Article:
Burke on prowl for a goalie
'It is something we have to explore'
TERRY KOSHAN, QMI Agency
|Maple Leafs goaltenders James Reimer (left) and Jonas Gustavsson share a laugh during practice at the MasterCard Centre in Toronto, Ont., Feb. 22, 2012. (CRAIG ROBERTSON/QMI Agency)
TORONTO - If he can make a deal to acquire a goaltender to help the Maple Leafs immediately, general manager Brian Burke sounds like he will pull the trigger.
In an interview on TSN Radio on Wednesday night, Burke said there is no offer on the table for Columbus Blue Jackets star Rick Nash.
But goaltending? Burke acknowledged he will explore trade possibilities before the National Hockey League deadline hits on Monday.
“We have not been dabbling in that market,” Burke said. “But certainly, it is something we have to explore and find out what the price tags are. The primary thinking is if we decide to go after a goaltender, it is a guy who can help us right now.”
Burke had just finished saying that the play of Jonas Gustavsson “has saved our season.” But Burke was referring to Gustavsson stepping into the void when James Reimer was hurt in October and then in January when Reimer was struggling.
The goaltending of both has been below standards for some time now, however, and it has become clear that neither can be relied upon to carry the Leafs into the playoffs and beyond. Put it this way — the Leafs have 22 games remaining, and if they were clear contenders, there would be no questions about the identity of the No. 1 guy.
But coach Ron Wilson couldn’t name his starter for the home game against the San Jose Sharks on Thursday (it has to be Reimer, no?).
Among those Burke undoubtedly will investigate are Evgeni Nabokov of the New York Islanders, Nikolai Khabibulin of the Edmonton Oilers, Josh Harding of the Minnesota Wild, Anders Lindback of the Nashville Predators and former Leaf Jean-Sebastien Giguere of the Colorado Avalanche.
So dire is the situation that goaltending consultant Francois Allaire held court with the media for 10 minutes on Wednesday, trying to explain the Leafs’ goaltending picture.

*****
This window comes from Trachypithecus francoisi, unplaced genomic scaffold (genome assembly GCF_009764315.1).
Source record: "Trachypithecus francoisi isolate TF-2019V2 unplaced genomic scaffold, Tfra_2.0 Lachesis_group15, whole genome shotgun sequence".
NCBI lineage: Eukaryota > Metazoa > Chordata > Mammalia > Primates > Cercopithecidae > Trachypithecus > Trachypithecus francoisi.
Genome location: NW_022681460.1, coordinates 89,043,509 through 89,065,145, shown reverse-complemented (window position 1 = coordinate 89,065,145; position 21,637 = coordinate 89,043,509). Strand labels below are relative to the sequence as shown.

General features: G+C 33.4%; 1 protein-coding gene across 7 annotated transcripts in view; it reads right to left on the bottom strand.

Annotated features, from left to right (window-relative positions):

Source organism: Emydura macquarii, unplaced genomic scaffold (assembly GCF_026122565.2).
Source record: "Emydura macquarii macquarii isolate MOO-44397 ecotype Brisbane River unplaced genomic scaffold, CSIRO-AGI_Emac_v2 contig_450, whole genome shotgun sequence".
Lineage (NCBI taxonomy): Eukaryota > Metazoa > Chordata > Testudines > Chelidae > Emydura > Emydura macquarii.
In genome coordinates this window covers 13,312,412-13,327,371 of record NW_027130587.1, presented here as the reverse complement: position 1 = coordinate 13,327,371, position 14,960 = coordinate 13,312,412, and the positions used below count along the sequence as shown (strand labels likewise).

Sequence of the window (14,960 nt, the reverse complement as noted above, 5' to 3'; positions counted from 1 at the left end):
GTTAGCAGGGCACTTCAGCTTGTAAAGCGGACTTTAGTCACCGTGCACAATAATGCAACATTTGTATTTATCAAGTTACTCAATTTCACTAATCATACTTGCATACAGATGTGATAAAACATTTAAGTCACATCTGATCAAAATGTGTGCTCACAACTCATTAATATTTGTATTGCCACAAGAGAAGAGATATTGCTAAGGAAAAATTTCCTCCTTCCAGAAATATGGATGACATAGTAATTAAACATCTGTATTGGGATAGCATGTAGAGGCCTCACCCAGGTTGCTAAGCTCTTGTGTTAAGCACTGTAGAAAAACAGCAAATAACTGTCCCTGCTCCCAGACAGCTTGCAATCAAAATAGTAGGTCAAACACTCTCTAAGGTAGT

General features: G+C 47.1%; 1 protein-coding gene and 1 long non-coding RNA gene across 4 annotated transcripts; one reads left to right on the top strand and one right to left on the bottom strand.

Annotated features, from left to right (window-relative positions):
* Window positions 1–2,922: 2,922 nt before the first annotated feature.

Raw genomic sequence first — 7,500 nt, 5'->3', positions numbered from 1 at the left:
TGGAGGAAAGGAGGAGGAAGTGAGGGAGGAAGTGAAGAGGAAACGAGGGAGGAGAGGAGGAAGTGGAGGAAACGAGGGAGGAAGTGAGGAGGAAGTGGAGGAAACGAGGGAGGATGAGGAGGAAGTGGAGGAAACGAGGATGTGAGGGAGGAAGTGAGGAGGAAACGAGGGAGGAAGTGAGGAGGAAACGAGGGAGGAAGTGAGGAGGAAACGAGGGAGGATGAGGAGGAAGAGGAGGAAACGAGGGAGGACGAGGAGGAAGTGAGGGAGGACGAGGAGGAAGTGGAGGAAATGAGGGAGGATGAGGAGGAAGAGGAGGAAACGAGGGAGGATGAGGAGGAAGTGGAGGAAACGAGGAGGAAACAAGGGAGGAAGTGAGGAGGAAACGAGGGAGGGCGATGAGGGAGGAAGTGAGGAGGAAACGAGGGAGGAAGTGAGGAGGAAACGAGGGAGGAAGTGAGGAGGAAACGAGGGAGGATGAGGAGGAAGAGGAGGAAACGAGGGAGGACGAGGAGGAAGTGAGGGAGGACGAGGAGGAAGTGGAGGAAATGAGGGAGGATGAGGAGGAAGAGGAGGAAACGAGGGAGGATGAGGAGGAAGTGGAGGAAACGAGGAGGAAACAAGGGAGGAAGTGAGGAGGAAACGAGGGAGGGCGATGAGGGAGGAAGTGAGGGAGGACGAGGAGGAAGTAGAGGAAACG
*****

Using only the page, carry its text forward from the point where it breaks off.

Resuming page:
“We need somebody to take the lead and after that everybody will follow,” Allaire said. “We are not at that point right now. We are coming, but we are not at that point.
“We are trying to be really positive. When you look at games played (between the two), we don’t have more than (160). So we have to be positive. We have to ask them to keep going, working no matter what. The guys are responding really well. I don’t have an issue with the way they work, the way they try. But it is not always easy for a kid who does not have a lot of experience in the league to say, okay, I have to go for three or four good games in a row.”
Reimer and Gustavsson had only good things to say about Allaire. There is little room for error in Allaire’s world, where positional play is key. Moving around the crease a la Tim Thomas or Dominik Hasek? Forget it.
“Frankie breaks down the game in a way that makes it simpler and easier for you, so if the puck is in a certain area of the ice you know what you are supposed to be doing,” Reimer said. “He makes things black and white. As a goalie, that is what you want. If the puck is in this area, then you have to make this move. Practise the same way every day. Repetition and doing things properly. He simplifies the game.”
Gustavsson, who was said to be at odds last summer with Allaire, concurred for the most part.
“It was more about changing the style to NHL hockey than changing it to Francois,” Gustavsson said. “It is not always easy to keep it simple. Keep it simple means to play in the perfect position all the time. That is something you work on with more experience.”
This would all be moot if Burke trades for a goalie. Gustavsson’s shoddy performance against New Jersey apparently was the last straw.
“It’s very hard to watch to what happened and not wonder if we have enough,” Burke said. “I have no answer for that. There were three goals that went in that have to stay out. Yes, he made some stellar saves around those goals, but the winning goal was going wide.
“I am not sure we are not going to be in the goaltending market before we are done.”